top of page

Vienna Basin

Almost every country on the planet lay's claim to having drilled the first oil 'well' in the world, some, like China, as far back as the 5th century. Most of those wells however, appear to have been open pits, or mine shafts dug to very shallow depths near natural occuring bitumen seeps. The first actual wells drilled, mostly by spring pole perucussion means... appear to be in the Polish-German Basin of Eastern Europe and/or the Scythian Platform in Romania. The SPE believes the first oil well drilled in the world was in Baku in 1847.

I have visited the first oil well in the world site in Bobkra, Poland and below is the first well in the world drilled in Romania still producing in 1939, on artificial lift, I might add. Trinidad in the Carribean Sea claims to the have drilled the first well in the world in 1857 and lots of Americans believe the first well drilled in the world, or the only one that matters, was Edwin Drake's in Pennsylvania in 1859. If they knew it was not a shale well they would be disappointed, I am sure.

Eastern Europe leads the list, from my perspective.

Oil seeps near the Morova River, near the village of Hodonin in Slovakia led to the first oil wells being drilled in 1901 in the Vienna Basin. These pits were generally less than 30 feet deep, all encountered a prolific groundwater table just below the surface that bled oil. Oil was bucketed off the water and used for pitch. Cable took rigs drilled wells to 450 feet and encountered tight shales that oozed oil but the area was abandoned for the next decade.

The rig shown in the photo above drilled the first commercial well in the Vienna Basin in 1913, a few miles from the 1901 activity, near Gbely. It reached approximately 600 feet and produced 100 BOPD of sour, 34 Beaume gravity oil. The the left, Hodonin/Gbley Field in 1917.

World War I slowed oil development in the entire European theater to a crawl and it was as late as 1920 before the next signficant discovery in the Vienna Basin was made in the Czech Republic, near Nesyt. There was simply no money to spend on exploration during the post-war rebuilding campaign.

Oil and Gas Fields of the Vienna Basin

In 1925 Socony Vacuum (Mobil) moved into northern Austria and started mapping surface faults and oil seeps with Shell (RAG) as its 50% partner. Several wells were drilled, with oil and gas shows, but it was 1935 before signficant discoveries were made. By 1937 680 BOPD was being produced from Austria. Germany annexed Austria on March 13, 1938, the RAG concession fled the country, and Germany put over 100 rigs to work in Austria. By 1943 Austria was producing 27,000 BOPD, all of being used by the Nazi war effort.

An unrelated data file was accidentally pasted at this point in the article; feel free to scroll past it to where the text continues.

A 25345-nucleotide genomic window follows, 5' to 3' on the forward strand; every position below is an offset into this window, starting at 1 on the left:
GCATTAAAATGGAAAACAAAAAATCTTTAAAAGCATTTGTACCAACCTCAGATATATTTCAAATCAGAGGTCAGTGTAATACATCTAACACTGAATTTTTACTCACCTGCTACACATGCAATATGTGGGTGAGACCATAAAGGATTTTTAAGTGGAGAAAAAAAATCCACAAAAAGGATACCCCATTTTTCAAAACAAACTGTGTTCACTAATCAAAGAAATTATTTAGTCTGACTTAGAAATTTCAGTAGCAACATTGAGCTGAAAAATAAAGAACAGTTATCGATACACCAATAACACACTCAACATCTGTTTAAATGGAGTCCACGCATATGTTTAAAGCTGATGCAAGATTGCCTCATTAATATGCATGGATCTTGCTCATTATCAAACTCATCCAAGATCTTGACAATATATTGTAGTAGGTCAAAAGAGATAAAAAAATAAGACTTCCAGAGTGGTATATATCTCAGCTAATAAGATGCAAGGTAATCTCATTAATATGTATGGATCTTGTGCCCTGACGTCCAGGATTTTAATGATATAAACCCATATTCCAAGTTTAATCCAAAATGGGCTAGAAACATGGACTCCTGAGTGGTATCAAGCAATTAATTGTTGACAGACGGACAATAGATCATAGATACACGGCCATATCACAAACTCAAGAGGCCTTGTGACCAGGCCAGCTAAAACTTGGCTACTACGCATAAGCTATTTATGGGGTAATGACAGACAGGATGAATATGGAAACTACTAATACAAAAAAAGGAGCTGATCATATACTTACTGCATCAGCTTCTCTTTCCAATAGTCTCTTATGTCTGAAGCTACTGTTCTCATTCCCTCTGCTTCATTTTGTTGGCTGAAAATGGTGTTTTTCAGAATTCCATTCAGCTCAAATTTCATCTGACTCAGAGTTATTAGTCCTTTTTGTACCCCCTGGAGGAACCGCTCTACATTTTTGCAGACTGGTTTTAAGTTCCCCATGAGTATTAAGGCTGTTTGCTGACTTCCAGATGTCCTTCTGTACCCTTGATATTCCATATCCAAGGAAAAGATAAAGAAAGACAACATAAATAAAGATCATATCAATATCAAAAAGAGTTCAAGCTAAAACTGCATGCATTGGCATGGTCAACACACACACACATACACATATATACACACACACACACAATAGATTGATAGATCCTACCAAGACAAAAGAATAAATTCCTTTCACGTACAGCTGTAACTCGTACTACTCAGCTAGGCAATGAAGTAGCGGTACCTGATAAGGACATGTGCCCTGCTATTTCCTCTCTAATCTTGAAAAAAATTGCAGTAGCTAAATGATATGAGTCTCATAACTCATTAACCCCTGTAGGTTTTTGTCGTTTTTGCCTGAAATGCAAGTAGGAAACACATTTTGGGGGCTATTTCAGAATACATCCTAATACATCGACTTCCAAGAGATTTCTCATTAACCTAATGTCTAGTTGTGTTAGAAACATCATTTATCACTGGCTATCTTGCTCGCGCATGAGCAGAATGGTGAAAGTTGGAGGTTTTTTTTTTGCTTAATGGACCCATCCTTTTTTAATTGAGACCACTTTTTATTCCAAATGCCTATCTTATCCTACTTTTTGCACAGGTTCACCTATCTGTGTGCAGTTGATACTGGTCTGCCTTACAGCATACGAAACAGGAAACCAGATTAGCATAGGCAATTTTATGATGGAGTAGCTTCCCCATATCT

B-24 Liberators from the 9th Air Force in 1945 bombing a large refinery near Vienna.

Between May 1944 and June 1945, when the war in Europe was over, Allied bombers launched 651 missions against German oil facilities and dropped 208,000 tons of bombs,

I am proud to say my father flew B-24's for the 9th in 1944-45; 24 missions over Germany.

After WW II, Austria became Austria again and in 1949 Europes largest oil field, Matzen, was discovered by Oesterreichische Mineraloelverwaltung (OMV), Austria's nationalized oil industry.

In July of 2023 OMV announced its biggest gas discovery in the Vienna Basin in 40 years at a depth of 16,430 feet and with estimated BHP of 18,000 PSI. The discovery is said to contain 1.6 TCF of natural gas and will extend Austria's gas supply/current consumption by 30 years.


There is something called the Petroleum Trail in Eastern Europe, complete with a sort of tour guide to follow when driving by automobile, that traverses most of Southern Poland across to the Ukraine. Bccause almost all the oil produced in Europe came from Southern Poland and what was then called the Kingdom of Galicia (circ. 1868) and it is full of museums, old well sites, abandoned refineries, etc. Often referred to as the "Polish Baku", numerous fields in Galicia produced as 40,000 BOPD in 1907. Much of the oil used in the Great War (WW I) came from this area until Russia invaded Germany in 1915 and burned the entire Galacia district to the ground.

The area of Galacia was divided into Poland and Ukraine in 1923 and subsequently contained many of Germany's WW 2-dated concentration camps, in part because of its very high population of Jewish people.

Galacia Oil Field, 1902

Active oil wells in Boryslaw, Ukraine, 2012.

Galacia deserves more attention; most of the oil development that occurred in the late 1800's was done by Jewish settlers to the region.

I've added all this to things we want to learn more about on oilystuff.


bottom of page